At Cultivate’18, Dr. Stephanie Burnett was part of a panel offering growers tips on how to best optimize propagation and how lighting can play a role in that effort. Burnett, an assistant professor of horticulture at the University of Maine, spoke on the panel with Dr. Marc W. van Iersel, a professor specializing in crop physiology and nutrition at the University of Georgia’s Department of Horticulture.
Below, in a follow-up interview with Greenhouse Management, Burnett discusses her presentation, what lighting levels are best for different periods of propagation and more.
Greenhouse Management: What are some of the broad factors contributing to propagation success?
Stephanie Burnett: Lighting can be a big factor, and I think for a lot of herbaceous plants that people work with, the general trend is that people have found that if you have a high daily light integral (DLI), you generally have better rooting. And that’s true both for cuttings and stock plants. You want to have a high DLI when you’re growing your stock plants and you want to have a higher DLI when you’re rooting the cuttings. There are other factors as well that can be important. Substrate moisture is something that some growers don’t really manage very well. If you have too high of a substrate moisture, it can actually reduce your rooting [success], and if it’s too low it can be detrimental as well. It can be challenging to find that nice medium point for a lot of folks. It can also be challenging to manage temperature.
GM: What are some best practices growers can implement in propagation, and how does lighting impact them?
SB: Keeping a clean environment can be very helpful. And just trying to find the right balance between all of the different factors that are there when the roots take hold, they’re starting to grow and everything is kind of moving along. Also, are there signs that a grower could see that that lighting is making some kind of difference, other than physical characteristics? Are there other characteristics that stand out in terms of, ‘Okay, this is something that actually is making a difference?’ I think it’s tricky to tell, too. Growers could always do some side-by-side tests on their own, and not in their greenhouse, to get a better idea of if supplemental lighting is making a difference.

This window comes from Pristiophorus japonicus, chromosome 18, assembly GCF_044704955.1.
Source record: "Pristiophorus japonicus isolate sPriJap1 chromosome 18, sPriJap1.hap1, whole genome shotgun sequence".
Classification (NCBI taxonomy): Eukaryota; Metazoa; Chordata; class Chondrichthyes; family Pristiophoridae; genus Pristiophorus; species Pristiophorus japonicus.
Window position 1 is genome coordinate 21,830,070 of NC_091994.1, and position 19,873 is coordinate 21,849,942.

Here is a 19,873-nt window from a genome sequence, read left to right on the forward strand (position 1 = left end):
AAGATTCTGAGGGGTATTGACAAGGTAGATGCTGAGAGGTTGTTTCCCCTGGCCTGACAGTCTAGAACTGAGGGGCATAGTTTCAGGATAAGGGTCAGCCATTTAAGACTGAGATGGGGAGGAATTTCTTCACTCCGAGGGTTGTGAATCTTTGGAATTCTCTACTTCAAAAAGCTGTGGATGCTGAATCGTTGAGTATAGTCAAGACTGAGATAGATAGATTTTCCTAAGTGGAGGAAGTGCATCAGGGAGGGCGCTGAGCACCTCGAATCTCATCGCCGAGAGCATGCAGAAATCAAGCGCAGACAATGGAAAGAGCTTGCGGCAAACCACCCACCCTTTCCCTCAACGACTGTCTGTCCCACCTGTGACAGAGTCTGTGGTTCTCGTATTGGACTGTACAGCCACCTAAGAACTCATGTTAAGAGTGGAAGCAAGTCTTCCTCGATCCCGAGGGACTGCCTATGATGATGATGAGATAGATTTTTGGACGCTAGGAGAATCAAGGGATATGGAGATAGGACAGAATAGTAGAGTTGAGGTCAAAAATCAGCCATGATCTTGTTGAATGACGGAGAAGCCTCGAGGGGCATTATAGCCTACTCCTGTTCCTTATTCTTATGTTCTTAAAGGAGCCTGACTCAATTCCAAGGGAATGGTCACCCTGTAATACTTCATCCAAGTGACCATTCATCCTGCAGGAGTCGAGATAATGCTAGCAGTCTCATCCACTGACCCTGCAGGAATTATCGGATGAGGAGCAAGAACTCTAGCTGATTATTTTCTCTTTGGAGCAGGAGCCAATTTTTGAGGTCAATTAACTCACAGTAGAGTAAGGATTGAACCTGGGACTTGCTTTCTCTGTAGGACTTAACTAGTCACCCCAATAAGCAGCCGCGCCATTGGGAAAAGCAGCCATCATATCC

GM: Are there specific lighting levels growers should be trying to stay within when trying to achieve successful propagation?
SB: At [van Iersel’s and my] talk, we recommended different levels, kind of depending on the stage that the cutting is in. Very early on, it doesn’t really need as much light and it needs to [be] in the range of three to eight moles per meter square per day. Then, when the roots are starting to form and differentiate and starting to photosynthesize a little bit more, it needs in the neighborhood of five to 10 moles per meter square per day. Once the roots are starting to grow and it’s beginning to photosynthesize a lot more, it needs between 10 to 15 moles per meter square per day. Then when you’re starting to harden it off and tone it, you can back off on the light a little bit more and give it about 10 moles per meter square per day.
GM: Are there different kinds of lights that are most effective in propagation?
SB: If you’re using LEDs, they would be a lot cooler and you would have a lot more control over your temperature because you could just manage it with temperature controls in your greenhouse. But if you’re using HPS lights, then they would provide a lot more heat and you would have to keep that in mind as you’re growing. You’re controlling your temperature, too, because they provide heat as well. LEDs are actually a great thing to consider using in the propagation environment because [cuttings are] such [a] high-value [input] and it really justifies [purchasing] the expensive LEDs.
I think you can have success with HPS or LEDs. I think the big difference would be the temperature. If growers still have older HPS lights, they can definitely use them. They just need to keep in mind the temperature. And then with LEDs, they kind of need to keep in mind the wavelengths they might want to attain.
Dr. Roberto Lopez [from Michigan State University] gave a talk [at Cultivate’18] about substrate temperature and the propagation environment. I think that we are just starting to realize that substrate temperature impacts rooting. but there hasn’t been a lot of research yet about how to manage that and what the right range is for greenhouses.